Vācaspati lived near the frontier between India and Nepal (what is now Vachaspati Nagar (Andhra Thardhi), Madhubani). The details of his life have been lost, though he is said to have named one of his works after his wife, Bhāmatī. He wrote commentaries on the main works of all the major Hindu schools of thought at the time, as well as one non-commentary, Tattvabindu.
In Tattvabindu, Vācaspati examines four competing theories of linguistic meaning:
Mandana Misra's (sphoṭavāda), which involves grasping the meaning of a word or sentence by perceiving a sphoṭa or single holistic sound, which is distinct from the elements (sounds or characters) that make up the word or sentence;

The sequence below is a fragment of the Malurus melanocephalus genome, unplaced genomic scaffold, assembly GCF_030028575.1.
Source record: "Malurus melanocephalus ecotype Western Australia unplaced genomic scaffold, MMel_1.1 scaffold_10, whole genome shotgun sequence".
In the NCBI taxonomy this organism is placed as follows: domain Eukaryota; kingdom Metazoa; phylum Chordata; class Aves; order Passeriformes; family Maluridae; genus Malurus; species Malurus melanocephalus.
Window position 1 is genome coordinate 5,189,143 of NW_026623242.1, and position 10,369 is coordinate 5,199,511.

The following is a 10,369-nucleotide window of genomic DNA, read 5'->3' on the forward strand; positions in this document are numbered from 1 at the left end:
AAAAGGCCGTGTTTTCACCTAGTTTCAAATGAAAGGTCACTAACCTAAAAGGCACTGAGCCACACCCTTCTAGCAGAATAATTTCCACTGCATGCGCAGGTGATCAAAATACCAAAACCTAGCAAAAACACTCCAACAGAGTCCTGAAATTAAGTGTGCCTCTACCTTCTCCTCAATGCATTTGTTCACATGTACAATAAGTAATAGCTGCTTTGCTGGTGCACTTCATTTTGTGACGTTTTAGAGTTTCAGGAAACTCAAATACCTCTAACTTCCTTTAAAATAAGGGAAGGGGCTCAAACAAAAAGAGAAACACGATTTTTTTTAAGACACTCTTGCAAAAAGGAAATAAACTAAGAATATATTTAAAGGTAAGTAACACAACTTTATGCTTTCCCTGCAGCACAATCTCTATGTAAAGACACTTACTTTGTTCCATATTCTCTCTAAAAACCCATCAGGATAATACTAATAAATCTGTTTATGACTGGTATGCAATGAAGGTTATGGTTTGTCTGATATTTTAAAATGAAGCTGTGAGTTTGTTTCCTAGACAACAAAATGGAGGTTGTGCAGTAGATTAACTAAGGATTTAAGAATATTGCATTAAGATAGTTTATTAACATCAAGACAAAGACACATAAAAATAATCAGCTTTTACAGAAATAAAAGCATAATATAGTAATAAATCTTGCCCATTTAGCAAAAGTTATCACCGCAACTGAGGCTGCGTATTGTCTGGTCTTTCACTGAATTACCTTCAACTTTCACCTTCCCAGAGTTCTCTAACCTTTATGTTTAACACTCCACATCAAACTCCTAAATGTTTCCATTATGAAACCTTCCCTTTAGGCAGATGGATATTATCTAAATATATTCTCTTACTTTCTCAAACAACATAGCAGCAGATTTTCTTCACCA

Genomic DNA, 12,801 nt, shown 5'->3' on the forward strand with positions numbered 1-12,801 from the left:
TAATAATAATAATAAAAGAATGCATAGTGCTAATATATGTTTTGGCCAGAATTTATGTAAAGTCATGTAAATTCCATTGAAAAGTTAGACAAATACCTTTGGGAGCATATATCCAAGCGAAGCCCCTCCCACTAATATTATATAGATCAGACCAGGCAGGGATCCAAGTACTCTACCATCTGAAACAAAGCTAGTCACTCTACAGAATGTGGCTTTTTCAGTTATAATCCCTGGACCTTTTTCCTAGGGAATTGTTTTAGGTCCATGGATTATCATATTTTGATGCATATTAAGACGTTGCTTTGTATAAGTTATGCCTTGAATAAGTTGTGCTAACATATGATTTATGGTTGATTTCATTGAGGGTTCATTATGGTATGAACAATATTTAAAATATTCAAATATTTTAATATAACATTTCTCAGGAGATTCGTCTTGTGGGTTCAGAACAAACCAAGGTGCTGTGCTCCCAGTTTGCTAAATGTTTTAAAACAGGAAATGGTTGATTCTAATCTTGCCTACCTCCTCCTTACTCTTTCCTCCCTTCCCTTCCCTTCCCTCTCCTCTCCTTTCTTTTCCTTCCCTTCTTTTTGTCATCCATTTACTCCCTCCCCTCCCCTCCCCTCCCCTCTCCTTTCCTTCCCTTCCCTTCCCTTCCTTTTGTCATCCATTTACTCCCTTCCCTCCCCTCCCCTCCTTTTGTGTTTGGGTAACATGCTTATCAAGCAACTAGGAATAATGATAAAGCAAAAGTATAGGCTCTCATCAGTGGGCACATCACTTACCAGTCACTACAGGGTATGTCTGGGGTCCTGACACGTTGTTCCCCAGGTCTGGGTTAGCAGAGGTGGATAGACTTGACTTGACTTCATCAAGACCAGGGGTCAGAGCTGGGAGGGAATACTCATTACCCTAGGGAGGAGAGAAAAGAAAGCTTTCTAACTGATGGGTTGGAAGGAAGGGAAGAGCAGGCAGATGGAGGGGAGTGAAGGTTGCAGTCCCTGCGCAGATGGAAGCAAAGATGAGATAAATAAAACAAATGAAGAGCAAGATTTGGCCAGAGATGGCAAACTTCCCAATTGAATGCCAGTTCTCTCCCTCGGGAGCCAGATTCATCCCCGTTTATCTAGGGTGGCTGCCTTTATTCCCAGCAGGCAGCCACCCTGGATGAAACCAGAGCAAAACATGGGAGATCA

the Nyāya theory which involves concatenating the memory traces (saṃskāra) of momentary components of a word or sentence when we hear the final momentary component;
the similar Mīmāmsā theory, according to which our grasp of the meaning of a sentence lies in the memory traces created by the words; and
the Prābhākara Mīmāmsā theory, anvitābhidhānavāda, according to which the meaning of a sentence is derived from the meanings of its words, each of which has an individual meaning in the sentence as well as having syntactic relations with the other words — no sphoṭa or memory traces are required.
After examining each of these theories, Vācaspati presents his own theory, abhihitānvayavāda, according to which understanding of the meaning of a whole sentence is reached by inferring it, in a separate act of lakṣanā or implication, from the individual meanings of the constituent words.